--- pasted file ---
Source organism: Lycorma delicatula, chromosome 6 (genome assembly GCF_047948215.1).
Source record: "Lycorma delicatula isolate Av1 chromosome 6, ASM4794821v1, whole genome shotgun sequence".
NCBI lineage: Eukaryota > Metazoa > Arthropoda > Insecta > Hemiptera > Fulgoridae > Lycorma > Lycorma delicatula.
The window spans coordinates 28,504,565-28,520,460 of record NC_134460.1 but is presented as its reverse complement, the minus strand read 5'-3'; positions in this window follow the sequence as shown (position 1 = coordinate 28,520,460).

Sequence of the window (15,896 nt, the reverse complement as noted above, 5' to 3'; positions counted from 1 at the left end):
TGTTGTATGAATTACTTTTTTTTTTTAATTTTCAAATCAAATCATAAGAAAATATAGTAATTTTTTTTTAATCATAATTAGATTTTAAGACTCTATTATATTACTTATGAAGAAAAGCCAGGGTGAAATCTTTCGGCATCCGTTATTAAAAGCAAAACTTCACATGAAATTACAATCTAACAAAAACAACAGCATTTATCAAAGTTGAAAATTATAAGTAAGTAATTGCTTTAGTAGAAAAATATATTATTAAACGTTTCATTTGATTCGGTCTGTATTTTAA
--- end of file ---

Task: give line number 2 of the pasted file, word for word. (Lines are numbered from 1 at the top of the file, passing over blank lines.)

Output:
Source record: "Lycorma delicatula isolate Av1 chromosome 6, ASM4794821v1, whole genome shotgun sequence".